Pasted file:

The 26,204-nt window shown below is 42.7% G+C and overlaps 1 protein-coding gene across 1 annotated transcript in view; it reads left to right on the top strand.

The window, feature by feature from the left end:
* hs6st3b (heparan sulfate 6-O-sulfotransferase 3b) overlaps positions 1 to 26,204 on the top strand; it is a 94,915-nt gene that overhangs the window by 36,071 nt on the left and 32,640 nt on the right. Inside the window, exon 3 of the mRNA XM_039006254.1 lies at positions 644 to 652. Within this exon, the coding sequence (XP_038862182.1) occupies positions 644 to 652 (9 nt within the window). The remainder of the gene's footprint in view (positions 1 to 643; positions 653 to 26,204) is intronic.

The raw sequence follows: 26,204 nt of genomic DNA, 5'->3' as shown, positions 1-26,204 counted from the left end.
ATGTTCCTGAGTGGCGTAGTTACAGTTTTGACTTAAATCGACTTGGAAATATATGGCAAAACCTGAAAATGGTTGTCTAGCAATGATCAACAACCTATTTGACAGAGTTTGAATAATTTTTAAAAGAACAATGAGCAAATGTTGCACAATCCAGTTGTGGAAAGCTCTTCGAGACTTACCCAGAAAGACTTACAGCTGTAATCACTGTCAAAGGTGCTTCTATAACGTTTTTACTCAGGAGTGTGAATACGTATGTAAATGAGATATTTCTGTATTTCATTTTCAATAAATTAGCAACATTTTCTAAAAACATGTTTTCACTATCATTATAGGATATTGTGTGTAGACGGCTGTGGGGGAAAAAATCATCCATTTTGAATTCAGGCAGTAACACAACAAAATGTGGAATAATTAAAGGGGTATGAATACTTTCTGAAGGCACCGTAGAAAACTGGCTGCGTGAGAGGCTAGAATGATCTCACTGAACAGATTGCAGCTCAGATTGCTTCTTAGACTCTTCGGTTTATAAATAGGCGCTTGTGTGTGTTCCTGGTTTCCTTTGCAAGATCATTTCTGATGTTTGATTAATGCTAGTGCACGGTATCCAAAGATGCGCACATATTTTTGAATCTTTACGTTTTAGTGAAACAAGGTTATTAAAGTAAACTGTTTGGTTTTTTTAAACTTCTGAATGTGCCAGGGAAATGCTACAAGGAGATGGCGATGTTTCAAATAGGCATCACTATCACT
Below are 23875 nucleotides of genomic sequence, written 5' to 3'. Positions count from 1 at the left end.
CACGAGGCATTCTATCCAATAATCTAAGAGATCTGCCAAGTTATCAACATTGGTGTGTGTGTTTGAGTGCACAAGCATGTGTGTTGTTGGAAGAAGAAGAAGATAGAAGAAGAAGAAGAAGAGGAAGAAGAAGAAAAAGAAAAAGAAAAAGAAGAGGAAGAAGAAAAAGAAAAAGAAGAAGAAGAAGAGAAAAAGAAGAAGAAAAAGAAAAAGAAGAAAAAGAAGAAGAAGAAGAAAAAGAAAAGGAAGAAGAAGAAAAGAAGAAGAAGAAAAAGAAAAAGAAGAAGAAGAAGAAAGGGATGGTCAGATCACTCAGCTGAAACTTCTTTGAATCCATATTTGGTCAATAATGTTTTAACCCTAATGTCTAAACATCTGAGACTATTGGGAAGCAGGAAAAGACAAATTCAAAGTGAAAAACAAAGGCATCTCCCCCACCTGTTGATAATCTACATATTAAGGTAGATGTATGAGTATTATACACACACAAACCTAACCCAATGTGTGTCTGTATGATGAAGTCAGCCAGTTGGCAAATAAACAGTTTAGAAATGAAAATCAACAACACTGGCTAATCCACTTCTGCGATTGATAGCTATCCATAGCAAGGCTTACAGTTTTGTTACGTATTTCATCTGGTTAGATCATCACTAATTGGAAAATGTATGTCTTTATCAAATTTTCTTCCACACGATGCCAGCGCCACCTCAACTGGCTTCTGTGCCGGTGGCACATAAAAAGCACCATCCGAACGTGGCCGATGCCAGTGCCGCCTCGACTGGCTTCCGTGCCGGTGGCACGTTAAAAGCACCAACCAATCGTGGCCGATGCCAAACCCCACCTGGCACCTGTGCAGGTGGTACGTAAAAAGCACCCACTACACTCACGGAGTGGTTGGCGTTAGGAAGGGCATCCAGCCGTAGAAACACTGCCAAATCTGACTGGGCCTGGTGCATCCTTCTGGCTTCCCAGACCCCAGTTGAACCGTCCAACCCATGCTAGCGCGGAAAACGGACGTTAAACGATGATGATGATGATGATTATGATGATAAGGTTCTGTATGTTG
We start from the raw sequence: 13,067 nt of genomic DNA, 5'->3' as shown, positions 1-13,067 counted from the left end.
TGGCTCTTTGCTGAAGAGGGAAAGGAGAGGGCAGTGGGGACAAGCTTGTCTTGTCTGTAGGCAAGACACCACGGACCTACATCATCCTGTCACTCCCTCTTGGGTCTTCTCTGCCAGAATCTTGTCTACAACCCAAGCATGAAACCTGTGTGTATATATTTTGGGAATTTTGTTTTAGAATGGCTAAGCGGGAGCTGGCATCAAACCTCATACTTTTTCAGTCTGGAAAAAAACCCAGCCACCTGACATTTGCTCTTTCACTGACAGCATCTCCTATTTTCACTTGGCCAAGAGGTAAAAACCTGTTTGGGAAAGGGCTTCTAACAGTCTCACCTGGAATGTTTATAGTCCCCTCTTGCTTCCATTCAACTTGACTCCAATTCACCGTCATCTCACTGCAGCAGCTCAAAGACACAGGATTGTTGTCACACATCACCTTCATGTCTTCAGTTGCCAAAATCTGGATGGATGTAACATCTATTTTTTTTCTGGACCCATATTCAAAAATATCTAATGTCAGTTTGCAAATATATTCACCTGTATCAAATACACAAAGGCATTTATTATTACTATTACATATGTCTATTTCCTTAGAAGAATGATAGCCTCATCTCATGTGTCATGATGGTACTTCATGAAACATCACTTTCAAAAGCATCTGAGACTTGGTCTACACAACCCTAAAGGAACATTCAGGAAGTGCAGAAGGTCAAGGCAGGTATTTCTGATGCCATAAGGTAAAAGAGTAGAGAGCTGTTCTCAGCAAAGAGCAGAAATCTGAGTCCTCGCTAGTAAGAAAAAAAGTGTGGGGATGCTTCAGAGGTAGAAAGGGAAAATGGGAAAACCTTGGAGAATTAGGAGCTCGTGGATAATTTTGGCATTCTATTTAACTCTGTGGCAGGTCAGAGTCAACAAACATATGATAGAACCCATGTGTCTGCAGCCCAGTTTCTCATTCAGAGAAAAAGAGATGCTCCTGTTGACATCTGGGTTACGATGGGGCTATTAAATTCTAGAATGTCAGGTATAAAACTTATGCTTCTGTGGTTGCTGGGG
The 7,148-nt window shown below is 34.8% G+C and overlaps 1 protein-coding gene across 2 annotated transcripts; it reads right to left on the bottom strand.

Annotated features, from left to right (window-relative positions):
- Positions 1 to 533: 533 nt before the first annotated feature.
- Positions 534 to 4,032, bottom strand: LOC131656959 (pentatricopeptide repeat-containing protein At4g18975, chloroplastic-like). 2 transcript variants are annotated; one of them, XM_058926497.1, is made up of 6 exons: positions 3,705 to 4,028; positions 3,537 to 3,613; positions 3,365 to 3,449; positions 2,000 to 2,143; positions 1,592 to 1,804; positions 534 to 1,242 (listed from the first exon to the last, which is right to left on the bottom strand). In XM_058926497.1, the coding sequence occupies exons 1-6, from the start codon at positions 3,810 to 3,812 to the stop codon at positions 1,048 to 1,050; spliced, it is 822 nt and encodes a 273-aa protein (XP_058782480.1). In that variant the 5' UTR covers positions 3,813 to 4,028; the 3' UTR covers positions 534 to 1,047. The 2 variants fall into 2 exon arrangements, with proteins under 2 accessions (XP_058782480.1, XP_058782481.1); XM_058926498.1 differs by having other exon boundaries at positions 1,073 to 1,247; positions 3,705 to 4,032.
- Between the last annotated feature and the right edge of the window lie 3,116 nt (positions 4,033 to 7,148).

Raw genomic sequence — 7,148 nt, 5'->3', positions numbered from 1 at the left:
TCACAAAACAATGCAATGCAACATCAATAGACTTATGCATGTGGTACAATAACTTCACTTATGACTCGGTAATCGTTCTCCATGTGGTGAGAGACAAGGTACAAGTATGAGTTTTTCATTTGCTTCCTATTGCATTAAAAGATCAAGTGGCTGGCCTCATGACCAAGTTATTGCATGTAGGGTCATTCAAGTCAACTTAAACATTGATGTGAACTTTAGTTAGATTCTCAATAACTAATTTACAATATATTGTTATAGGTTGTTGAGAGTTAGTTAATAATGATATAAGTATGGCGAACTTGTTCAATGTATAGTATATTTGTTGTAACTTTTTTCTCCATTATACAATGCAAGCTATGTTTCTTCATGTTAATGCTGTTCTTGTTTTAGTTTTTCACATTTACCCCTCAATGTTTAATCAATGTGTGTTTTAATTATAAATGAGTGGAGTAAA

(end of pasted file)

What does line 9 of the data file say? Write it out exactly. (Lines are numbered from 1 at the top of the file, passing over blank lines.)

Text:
TGGCTCTTTGCTGAAGAGGGAAAGGAGAGGGCAGTGGGGACAAGCTTGTCTTGTCTGTAGGCAAGACACCACGGACCTACATCATCCTGTCACTCCCTCTTGGGTCTTCTCTGCCAGAATCTTGTCTACAACCCAAGCATGAAACCTGTGTGTATATATTTTGGGAATTTTGTTTTAGAATGGCTAAGCGGGAGCTGGCATCAAACCTCATACTTTTTCAGTCTGGAAAAAAACCCAGCCACCTGACATTTGCTCTTTCACTGACAGCATCTCCTATTTTCACTTGGCCAAGAGGTAAAAACCTGTTTGGGAAAGGGCTTCTAACAGTCTCACCTGGAATGTTTATAGTCCCCTCTTGCTTCCATTCAACTTGACTCCAATTCACCGTCATCTCACTGCAGCAGCTCAAAGACACAGGATTGTTGTCACACATCACCTTCATGTCTTCAGTTGCCAAAATCTGGATGGATGTAACATCTATTTTTTTTCTGGACCCATATTCAAAAATATCTAATGTCAGTTTGCAAATATATTCACCTGTATCAAATACACAAAGGCATTTATTATTACTATTACATATGTCTATTTCCTTAGAAGAATGATAGCCTCATCTCATGTGTCATGATGGTACTTCATGAAACATCACTTTCAAAAGCATCTGAGACTTGGTCTACACAACCCTAAAGGAACATTCAGGAAGTGCAGAAGGTCAAGGCAGGTATTTCTGATGCCATAAGGTAAAAGAGTAGAGAGCTGTTCTCAGCAAAGAGCAGAAATCTGAGTCCTCGCTAGTAAGAAAAAAAGTGTGGGGATGCTTCAGAGGTAGAAAGGGAAAATGGGAAAACCTTGGAGAATTAGGAGCTCGTGGATAATTTTGGCATTCTATTTAACTCTGTGGCAGGTCAGAGTCAACAAACATATGATAGAACCCATGTGTCTGCAGCCCAGTTTCTCATTCAGAGAAAAAGAGATGCTCCTGTTGACATCTGGGTTACGATGGGGCTATTAAATTCTAGAATGTCAGGTATAAAACTTATGCTTCTGTGGTTGCTGGGG